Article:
# One-loop Correction to Effective Action

This might be a stupid question.

In Bailin and Love's "Cosmology in gauge field theory and string theory", the authors are describing how to calculate the effective potential at a finite temperature $T$ (Section 2.3, Pg. 42). Initially, they start with the treatment in zero-temperature.

They start by saying:

In quantum field theory at zero temperature, the expectation value $\phi_c$ of a scalar field $\phi$ (also referred to as the classical field) is determined by minimizing the effective potential $V(\phi_c)$. The effective potential contains a tree-level potential term, which can be read off from the Hamiltonian density, and quantum corrections from various loop orders.

I can understand this. However, they go on to claim (with $\phi(x)=\phi_c+\tilde{\phi}(x)$),

The one-loop quantum correction is calculated by shifting the fields $\phi$ by their expectation values $\phi_c$ and isolating the terms $\mathcal{L}_\mathrm{quad}(\phi_c,\tilde{\phi})$ in the Lagrangian density which are quadratic in the shifted fields $\tilde{\phi}$.

This is the statement I am a bit confused about. Why do we only isolate terms that are quadratic in the $\tilde{\phi}$, but not higher powers? There may be self-interaction terms; do these not contribute to the one-loop correction?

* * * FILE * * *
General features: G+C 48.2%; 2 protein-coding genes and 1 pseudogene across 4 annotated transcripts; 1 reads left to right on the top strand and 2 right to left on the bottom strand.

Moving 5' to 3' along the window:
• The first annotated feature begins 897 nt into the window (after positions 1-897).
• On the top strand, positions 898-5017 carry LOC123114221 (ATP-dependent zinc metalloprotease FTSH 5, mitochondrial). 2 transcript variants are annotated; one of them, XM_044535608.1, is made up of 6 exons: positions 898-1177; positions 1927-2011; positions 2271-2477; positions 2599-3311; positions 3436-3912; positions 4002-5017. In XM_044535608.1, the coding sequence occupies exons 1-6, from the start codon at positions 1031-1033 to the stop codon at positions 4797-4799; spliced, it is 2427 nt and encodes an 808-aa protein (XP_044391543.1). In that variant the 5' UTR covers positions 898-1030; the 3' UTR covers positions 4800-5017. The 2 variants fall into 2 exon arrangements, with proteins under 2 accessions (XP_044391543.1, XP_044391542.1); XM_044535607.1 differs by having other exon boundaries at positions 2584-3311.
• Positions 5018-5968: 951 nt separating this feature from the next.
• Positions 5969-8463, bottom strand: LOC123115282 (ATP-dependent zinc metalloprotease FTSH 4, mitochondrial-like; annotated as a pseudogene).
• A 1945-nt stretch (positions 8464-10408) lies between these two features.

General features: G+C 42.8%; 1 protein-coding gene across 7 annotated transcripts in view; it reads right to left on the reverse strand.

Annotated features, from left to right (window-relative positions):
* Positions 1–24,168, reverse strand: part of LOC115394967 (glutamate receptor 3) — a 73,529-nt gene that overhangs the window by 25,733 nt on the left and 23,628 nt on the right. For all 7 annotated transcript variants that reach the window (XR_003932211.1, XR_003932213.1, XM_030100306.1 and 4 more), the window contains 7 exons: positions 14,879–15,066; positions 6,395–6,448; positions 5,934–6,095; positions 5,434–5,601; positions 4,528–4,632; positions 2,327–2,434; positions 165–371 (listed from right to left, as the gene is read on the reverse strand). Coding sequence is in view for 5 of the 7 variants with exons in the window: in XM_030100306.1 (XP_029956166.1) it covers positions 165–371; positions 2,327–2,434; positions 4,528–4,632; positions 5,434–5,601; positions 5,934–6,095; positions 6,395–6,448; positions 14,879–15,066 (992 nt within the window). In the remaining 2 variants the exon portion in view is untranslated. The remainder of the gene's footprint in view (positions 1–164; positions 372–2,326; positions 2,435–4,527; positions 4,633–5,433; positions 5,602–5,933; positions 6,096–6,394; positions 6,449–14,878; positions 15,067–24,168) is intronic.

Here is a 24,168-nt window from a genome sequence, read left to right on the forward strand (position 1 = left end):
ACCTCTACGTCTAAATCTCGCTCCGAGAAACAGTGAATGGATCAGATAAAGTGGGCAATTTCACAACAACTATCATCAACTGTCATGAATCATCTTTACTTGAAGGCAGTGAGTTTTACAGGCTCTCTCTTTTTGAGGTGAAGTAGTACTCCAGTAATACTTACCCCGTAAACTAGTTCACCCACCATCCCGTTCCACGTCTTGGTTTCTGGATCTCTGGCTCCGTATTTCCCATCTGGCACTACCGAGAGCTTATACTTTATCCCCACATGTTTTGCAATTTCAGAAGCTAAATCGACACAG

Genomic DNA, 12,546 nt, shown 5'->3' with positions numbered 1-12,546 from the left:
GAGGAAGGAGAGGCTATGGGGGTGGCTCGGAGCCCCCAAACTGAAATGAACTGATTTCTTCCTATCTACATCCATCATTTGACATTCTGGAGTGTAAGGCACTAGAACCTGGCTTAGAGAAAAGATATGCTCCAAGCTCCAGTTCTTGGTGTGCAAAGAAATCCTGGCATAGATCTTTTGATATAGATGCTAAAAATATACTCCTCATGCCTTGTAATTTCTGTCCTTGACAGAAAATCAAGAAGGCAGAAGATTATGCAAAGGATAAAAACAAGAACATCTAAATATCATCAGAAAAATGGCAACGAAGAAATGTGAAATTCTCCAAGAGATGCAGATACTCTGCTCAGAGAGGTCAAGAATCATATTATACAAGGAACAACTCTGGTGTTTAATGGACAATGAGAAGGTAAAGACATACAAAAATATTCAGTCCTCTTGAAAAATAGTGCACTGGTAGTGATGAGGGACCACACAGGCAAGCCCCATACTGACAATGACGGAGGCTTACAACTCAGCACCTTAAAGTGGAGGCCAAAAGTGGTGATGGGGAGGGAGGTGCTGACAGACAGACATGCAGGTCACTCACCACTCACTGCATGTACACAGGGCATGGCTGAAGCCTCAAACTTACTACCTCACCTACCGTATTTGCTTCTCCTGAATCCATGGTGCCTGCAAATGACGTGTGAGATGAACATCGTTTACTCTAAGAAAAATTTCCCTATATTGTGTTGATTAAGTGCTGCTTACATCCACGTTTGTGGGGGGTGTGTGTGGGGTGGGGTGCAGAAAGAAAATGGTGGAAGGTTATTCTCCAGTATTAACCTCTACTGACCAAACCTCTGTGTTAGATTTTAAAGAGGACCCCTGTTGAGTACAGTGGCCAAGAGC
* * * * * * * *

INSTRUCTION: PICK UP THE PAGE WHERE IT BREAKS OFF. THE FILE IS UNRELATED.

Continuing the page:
This result can be seen diagrammatically. The effective action is computed by summing over 1PI diagrams. A term $(\phi_c)^n \tilde{\phi}^m$ in the effective action corresponds to a vertex with $n$ $\phi_c$ legs, which are the external classical field, and $m$ $\tilde{\phi}$ legs, which we are integrating over and hence appear in internal lines.

One example of a one-loop contribution is:

where I've shamelessly stolen the graphic from these lecture notes. Here the dotted lines represent $\tilde{\phi}$ legs and the solid lines represent external $\phi_c$ legs. To find the contribution to the $(\phi_c)^n$ term of the effective potential, one must sum over all such diagrams with $n$ external $\phi_c$ legs.

Note that in this diagram, all of the vertices have $m = 2$, i.e. we are only considering quadratic terms in $\tilde{\phi}$. You can convince yourself by drawing a few diagrams that any higher-order terms would require more than one loop. The presence of linear terms ($m = 1$) would mess up this counting, which is why Bailin and Love expand about the classical minimum.

That the one-loop quantum correction

$$\exp\left(\frac{i}{\hbar}\Gamma_{\text{1-loop}}[\phi_{\rm cl}]\right) ~\stackrel{(12)}{=}~ {\rm Det}\left(\frac{1}{i}\frac{\delta^2 S[\phi_{\rm cl}]}{\delta \phi_{\rm cl}^k \delta \phi_{\rm cl}^{\ell}}\right)^{-1/2}$$ $$~\stackrel{\text{Gauss. int.}}{\sim}~\int\!{\cal D}\frac{\eta}{\sqrt{\hbar}} ~\exp\left(\frac{i}{2\hbar}\eta^k \frac{\delta^2 S[\phi_{\rm cl}]}{\delta \phi_{\rm cl}^k \delta \phi_{\rm cl}^{\ell}}\eta^{\ell} \right)$$ $$~=~ \int\!{\cal D}\frac{\eta}{\sqrt{\hbar}} ~\exp\left(\left.\frac{i}{\hbar} S[\phi_{\rm cl}+\eta]\right|_{\text{quadratic in }\eta} \right)$$

to the effective/proper action $$\Gamma[\phi_{\rm cl}]$$ is given by the determinant of the Hessian of the action $$S$$ is e.g. proven in eq. (12) in my Phys.SE answer here. That proof relied on the stationary phase/WKB approximation, which, in turn, explains why only quadratic fluctuations $$\eta$$ contribute.

• Thanks for the very helpful links. This makes it very clear. – Sayan Mandal Jul 2 '18 at 13:56